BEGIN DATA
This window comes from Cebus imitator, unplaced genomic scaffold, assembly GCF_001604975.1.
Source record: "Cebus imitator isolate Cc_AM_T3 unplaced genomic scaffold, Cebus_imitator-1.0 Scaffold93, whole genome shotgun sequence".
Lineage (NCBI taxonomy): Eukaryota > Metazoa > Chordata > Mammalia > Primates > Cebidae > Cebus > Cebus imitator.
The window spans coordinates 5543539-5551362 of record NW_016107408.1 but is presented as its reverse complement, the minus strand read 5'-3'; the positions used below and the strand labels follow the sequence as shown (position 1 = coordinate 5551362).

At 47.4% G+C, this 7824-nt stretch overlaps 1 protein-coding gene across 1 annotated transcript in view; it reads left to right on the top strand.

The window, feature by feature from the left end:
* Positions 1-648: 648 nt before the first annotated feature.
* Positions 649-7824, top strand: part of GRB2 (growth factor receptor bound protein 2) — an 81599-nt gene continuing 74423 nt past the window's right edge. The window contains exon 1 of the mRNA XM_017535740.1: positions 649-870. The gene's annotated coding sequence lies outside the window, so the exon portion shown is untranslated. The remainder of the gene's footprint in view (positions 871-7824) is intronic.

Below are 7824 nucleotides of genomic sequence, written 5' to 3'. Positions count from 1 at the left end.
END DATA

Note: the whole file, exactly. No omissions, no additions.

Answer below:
This window comes from Cebus imitator, unplaced genomic scaffold, assembly GCF_001604975.1.
Source record: "Cebus imitator isolate Cc_AM_T3 unplaced genomic scaffold, Cebus_imitator-1.0 Scaffold93, whole genome shotgun sequence".
Lineage (NCBI taxonomy): Eukaryota > Metazoa > Chordata > Mammalia > Primates > Cebidae > Cebus > Cebus imitator.
The window spans coordinates 5543539-5551362 of record NW_016107408.1 but is presented as its reverse complement, the minus strand read 5'-3'; the positions used below and the strand labels follow the sequence as shown (position 1 = coordinate 5551362).

At 47.4% G+C, this 7824-nt stretch overlaps 1 protein-coding gene across 1 annotated transcript in view; it reads left to right on the top strand.

The window, feature by feature from the left end:
* Positions 1-648: 648 nt before the first annotated feature.
* Positions 649-7824, top strand: part of GRB2 (growth factor receptor bound protein 2) — an 81599-nt gene continuing 74423 nt past the window's right edge. The window contains exon 1 of the mRNA XM_017535740.1: positions 649-870. The gene's annotated coding sequence lies outside the window, so the exon portion shown is untranslated. The remainder of the gene's footprint in view (positions 871-7824) is intronic.

Below are 7824 nucleotides of genomic sequence, written 5' to 3'. Positions count from 1 at the left end.